8. Amazing what adjusting the valves can do! It seemed the clearances were way off initially. Couldn't even fit a .006 for some of the intake lobes. I adjusted the valves to .010 for intake and .012 for exhaust. Yes, I know those are what they're supposed to be hot but, I was trying to loosen them as Blue suggested. Here are the new numbers after the valve adjustment: 1 - 146 2 - 165 3 - 157 4 - 147 5 - 132 6 - 137 Things are looking a lot more even than when I first started but, still not ideal.
  9. I'll give that a shot and see if there is any change. The intake is barely even attached so I'm pretty sure it has sufficient air but I'll double check. The block is also N42. Haha, yeah I'll probably take it apart but opinions and suggestions are always welcome from people who have done this all before. Thanks for the extra info about the other parts! I would have never known.
  10. Took a bit of a closer look at the engine last night. It's an L28 with an N42 head. I managed to run a dry and wet compression test but the results were inconsistent at times. I could test a cylinder 3 times in a row and each test would be a little higher than the last. Ran a dry test twice. Tested all cylinders and then tested them all again because I was seeing inconsistencies. Cylinder # 1 - 105 dry, 120 dry, 130 wet 2 - 140 dry, 143 dry, 157 wet 3 - 122 dry, 120 dry, 145 wet 4 - 98 dry, 123 dry, 135 wet 5 - 40 dry, 60 dry, 75 wet 6 - 90 dry, 92 dry, 110 wet Given the numbers I'm getting, I would say there are some issues that need to be looked at. Any because everyone likes pictures...
  11. Wow, I wasn't expecting these well thought out responses. Thanks everyone! I'm leaning towards doing a tear down of the engine as I like learning new things. I have both "How to Rebuild Your Nissan & Datsun OHC Engine", and Frank Honsowetz's "How to Modify Your Nissan & Datsun OHC Engine". I've flipped through them but at the time it was just theory as I wasn't working on an engine at the time. I'll dig these out when I'm home. The spare engine also has a 4 speed attached to it so I suppose I could pull the starter off my running car and do a compression test on this engine before I pull it apart. I'd do a leak down test but I don't have the tool.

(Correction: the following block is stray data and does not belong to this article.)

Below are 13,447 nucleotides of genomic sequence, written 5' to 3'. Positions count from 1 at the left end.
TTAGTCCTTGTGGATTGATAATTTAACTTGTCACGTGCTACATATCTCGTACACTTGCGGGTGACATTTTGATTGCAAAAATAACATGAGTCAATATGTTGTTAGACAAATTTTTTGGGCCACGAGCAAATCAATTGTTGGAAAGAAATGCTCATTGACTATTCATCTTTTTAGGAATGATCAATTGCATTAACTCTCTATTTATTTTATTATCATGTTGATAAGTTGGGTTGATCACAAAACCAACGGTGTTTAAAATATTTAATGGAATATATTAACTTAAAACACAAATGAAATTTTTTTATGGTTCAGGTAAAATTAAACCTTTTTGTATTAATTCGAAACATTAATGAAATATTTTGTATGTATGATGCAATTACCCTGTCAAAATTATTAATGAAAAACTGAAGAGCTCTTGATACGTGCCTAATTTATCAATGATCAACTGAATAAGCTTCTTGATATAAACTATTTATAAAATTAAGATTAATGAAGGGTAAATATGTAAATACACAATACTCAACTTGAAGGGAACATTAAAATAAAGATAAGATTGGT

12. I've got a spare engine which came with the Z that I purchased several years back. The spare was an engine that was used for "racing" but there were no details on the internals or what kind of racing. I'm looking for a project on the Z and an excuse to crack open an engine to get some hands on learning. Looking for opinions on what to do. (slow day at work) -swap it in and see how it runs -open it up to see if it's bone stock or not -tear it down for no reason besides putting it all back together for fun and learning Side note, currently have a running L28 in the car now and have never pulled an engine apart.
  13. I dropped my front crossmember to find I had 2 different engine mounts. Is one wrong or from a different model? Or a no-name engine mount? The one on the left looks correct.
  14. Got one with a chisel and hammer but the other was stubborn. I gave it to a local machine shop to remove. Most likely with heat which I don't have access to.